What you need to explain is true abstraction, which allows us to know universals. This is what is meant by grasp. I know the definition of a triangle, which is a universal and abstract definition. You need to show that we can get an abstract and universal concept simply by attending to particulars and never truly abstracting from those particulars - never severing size or location from our representation of triangle, for example. You haven't even begun to do this.


Again, this is a straw man. I have not ignored telling you that I embrace abstracts. Your accusation that I want to rid science & math of them is a waste of our time. It's not my position.

Do you practice making fallacies? You commit a strawman in trying to claim I'm making one. I never said you wanted to get rid of maths, science, and logic. I said that this follows from your position. It follows because your idea of abstraction is nonsense. Your idea gets rid of true abstraction because it tries to dispense with universals (although you sometimes imply it doesn't at the same time). You have made no proper response.

Jeremy Taylor said...

One might ask, when you bang on about how you accept abstraction but not abstracting universals, just what it is you think is being abstracted? If a universal isn't being abstracted, then what is? Replacing one particular with another is not abstraction.

Don Jindra said...

Jeremy Taylor,

"All the particular and individual aspects must be stripped away."

Since it can locate any triangle the triangle-spotting computer definitely does strip away all particular and individual aspects. So it meets the criteria.

"For example, the concept doesn't have, and can't have location, but any material thing, whether a computer or a human brain, no matter how it represents or contains the concept would have to have a location."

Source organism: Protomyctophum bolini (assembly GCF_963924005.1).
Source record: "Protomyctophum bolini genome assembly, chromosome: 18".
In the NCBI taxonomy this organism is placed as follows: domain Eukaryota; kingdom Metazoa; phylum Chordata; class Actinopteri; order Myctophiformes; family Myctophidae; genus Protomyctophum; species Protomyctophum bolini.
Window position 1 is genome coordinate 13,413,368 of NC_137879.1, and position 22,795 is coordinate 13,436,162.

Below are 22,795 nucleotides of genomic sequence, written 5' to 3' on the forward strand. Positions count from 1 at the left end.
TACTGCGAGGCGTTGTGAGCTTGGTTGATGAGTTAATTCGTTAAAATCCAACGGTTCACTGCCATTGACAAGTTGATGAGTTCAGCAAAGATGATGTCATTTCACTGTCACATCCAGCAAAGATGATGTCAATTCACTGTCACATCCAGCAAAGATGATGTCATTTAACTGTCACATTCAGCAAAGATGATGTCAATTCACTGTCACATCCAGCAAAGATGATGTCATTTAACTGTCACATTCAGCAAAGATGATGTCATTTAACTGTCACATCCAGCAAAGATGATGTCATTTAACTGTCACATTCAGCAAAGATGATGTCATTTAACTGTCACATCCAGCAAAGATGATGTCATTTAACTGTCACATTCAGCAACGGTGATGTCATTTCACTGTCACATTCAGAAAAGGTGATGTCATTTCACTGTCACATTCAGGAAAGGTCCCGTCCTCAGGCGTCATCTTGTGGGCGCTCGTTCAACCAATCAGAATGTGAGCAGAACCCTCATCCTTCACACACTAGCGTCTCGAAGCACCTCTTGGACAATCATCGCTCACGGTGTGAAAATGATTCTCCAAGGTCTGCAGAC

Fallacy of composition. Besides, I could turn that nonsense against you: Immaterial "mind" can't have location, therefore it cannot affect the material world. It would have to have location to do that.

"This can't be a material process alone because any material thing will have particular and individual aspects or qualities that the pure abstract, universal concept a triangle doesn't."

This begs the question. My example proves the assertion is false.

"Its picking out of patterns is derivative."

Your concept of a triangle is also derivative. You did not independently invent the concept of triangles or trigonometry.

"If a universal isn't being abstracted, then what is?"

If there is a difference between a universal and an abstraction, that difference is trivial. So the sentence reads to me: "If an abstraction isn't being abstracted, then what is?" I don't know that that's a meaningful sentence. The best answer I can give (and kind gave already) is this: The process of abstraction is just a stripping away of irrelevant data, leaving only the pertinent data, which is virtually the same as your "All the particular and individual aspects must be stripped away." That's a mechanical process. The computer applies the definition (or parameters) to particulars. When something meets the criteria, the answer is "true."

I could hit the floor with a stick each time I see a triangle. This wouldn't show the stick had grasped what a triangle is.

That's no parallel to my example of a computer finding triangles on its own. Besides, this poorly defined "grasping" is irrelevant to what you, yourself called the core issue:

"Obviously, an individual collection of material neurons is individual and particular. It must have particular size, shape, location, material, and so on. How can what cannot be limited to particular size, shape, location, material, etc., exist within it? You haven't begun to answer this question, which is the core of our argument."

Though I believe the computer does "grasp" the triangle well enough to counter your objection, your "grasping" is another name for awareness. You're hung-up on awareness. Your real issue is not about abstractions, but awareness itself. All the talk about abstractions has been tangential at best.



Anonymous said...